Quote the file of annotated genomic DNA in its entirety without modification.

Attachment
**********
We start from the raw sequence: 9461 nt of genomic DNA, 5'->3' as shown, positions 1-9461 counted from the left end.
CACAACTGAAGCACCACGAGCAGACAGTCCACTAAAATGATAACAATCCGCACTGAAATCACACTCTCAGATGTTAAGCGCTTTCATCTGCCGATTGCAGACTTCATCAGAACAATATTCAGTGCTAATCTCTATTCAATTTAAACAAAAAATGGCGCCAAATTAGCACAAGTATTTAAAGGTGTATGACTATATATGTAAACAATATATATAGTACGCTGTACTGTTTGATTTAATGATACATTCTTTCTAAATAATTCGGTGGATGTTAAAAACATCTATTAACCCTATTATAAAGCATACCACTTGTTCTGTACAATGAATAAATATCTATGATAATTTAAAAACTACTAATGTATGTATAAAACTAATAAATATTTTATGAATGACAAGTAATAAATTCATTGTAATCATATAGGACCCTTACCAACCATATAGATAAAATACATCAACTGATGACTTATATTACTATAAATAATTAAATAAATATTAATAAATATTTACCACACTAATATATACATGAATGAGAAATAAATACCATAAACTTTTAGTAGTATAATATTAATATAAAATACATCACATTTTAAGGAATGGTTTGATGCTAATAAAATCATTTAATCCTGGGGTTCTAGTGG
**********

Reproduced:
We start from the raw sequence: 9461 nt of genomic DNA, 5'->3' as shown, positions 1-9461 counted from the left end.
CACAACTGAAGCACCACGAGCAGACAGTCCACTAAAATGATAACAATCCGCACTGAAATCACACTCTCAGATGTTAAGCGCTTTCATCTGCCGATTGCAGACTTCATCAGAACAATATTCAGTGCTAATCTCTATTCAATTTAAACAAAAAATGGCGCCAAATTAGCACAAGTATTTAAAGGTGTATGACTATATATGTAAACAATATATATAGTACGCTGTACTGTTTGATTTAATGATACATTCTTTCTAAATAATTCGGTGGATGTTAAAAACATCTATTAACCCTATTATAAAGCATACCACTTGTTCTGTACAATGAATAAATATCTATGATAATTTAAAAACTACTAATGTATGTATAAAACTAATAAATATTTTATGAATGACAAGTAATAAATTCATTGTAATCATATAGGACCCTTACCAACCATATAGATAAAATACATCAACTGATGACTTATATTACTATAAATAATTAAATAAATATTAATAAATATTTACCACACTAATATATACATGAATGAGAAATAAATACCATAAACTTTTAGTAGTATAATATTAATATAAAATACATCACATTTTAAGGAATGGTTTGATGCTAATAAAATCATTTAATCCTGGGGTTCTAGTGG